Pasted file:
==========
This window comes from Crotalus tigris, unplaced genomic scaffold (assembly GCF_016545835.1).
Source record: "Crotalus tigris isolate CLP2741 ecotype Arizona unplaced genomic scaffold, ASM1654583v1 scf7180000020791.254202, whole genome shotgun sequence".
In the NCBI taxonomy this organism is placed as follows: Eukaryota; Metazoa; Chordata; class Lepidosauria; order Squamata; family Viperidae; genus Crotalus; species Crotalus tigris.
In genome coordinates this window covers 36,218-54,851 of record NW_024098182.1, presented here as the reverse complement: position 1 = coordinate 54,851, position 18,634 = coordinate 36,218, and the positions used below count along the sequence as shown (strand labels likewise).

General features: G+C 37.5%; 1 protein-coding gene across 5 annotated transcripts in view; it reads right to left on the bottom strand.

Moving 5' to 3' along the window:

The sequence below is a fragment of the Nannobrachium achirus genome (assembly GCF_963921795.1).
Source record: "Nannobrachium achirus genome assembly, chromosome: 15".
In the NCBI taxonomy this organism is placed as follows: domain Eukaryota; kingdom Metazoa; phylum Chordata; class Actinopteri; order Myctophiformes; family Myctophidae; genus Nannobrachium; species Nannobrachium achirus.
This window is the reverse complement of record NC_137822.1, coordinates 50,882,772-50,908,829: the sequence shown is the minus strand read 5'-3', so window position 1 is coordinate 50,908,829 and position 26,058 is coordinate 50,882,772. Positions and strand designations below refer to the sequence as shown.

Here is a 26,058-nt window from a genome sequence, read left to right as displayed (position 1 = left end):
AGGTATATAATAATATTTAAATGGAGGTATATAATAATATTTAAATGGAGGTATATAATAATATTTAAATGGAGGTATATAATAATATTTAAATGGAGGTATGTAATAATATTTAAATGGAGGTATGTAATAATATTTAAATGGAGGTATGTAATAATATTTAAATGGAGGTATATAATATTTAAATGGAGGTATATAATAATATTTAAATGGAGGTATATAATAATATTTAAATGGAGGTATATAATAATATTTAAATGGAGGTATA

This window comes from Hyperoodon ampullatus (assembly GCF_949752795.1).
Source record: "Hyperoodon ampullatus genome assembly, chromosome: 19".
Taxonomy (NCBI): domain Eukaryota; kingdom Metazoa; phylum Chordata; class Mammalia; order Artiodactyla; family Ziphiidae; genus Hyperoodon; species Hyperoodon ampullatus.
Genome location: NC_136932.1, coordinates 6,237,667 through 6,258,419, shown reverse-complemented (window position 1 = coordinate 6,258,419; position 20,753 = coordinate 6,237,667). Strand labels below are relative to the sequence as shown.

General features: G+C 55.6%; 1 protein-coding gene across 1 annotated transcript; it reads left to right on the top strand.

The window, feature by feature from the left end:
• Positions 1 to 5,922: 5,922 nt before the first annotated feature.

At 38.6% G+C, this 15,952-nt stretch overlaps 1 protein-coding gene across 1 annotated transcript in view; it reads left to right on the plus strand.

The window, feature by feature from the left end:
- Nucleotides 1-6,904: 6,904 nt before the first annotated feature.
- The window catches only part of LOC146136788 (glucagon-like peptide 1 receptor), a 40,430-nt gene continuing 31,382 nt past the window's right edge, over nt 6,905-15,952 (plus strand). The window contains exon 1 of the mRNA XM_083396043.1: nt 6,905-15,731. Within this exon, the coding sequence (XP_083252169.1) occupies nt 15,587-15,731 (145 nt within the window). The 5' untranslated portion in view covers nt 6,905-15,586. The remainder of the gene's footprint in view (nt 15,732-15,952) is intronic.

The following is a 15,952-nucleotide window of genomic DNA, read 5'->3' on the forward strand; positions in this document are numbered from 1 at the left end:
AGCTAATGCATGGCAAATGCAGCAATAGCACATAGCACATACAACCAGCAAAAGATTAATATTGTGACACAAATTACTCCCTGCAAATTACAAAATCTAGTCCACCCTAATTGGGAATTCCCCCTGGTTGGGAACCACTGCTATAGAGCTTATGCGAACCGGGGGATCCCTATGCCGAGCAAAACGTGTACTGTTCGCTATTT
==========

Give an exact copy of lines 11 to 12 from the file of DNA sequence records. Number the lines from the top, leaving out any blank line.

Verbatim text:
Here is a 26,058-nt window from a genome sequence, read left to right as displayed (position 1 = left end):
AGGTATATAATAATATTTAAATGGAGGTATATAATAATATTTAAATGGAGGTATATAATAATATTTAAATGGAGGTATATAATAATATTTAAATGGAGGTATGTAATAATATTTAAATGGAGGTATGTAATAATATTTAAATGGAGGTATGTAATAATATTTAAATGGAGGTATATAATATTTAAATGGAGGTATATAATAATATTTAAATGGAGGTATATAATAATATTTAAATGGAGGTATATAATAATATTTAAATGGAGGTATA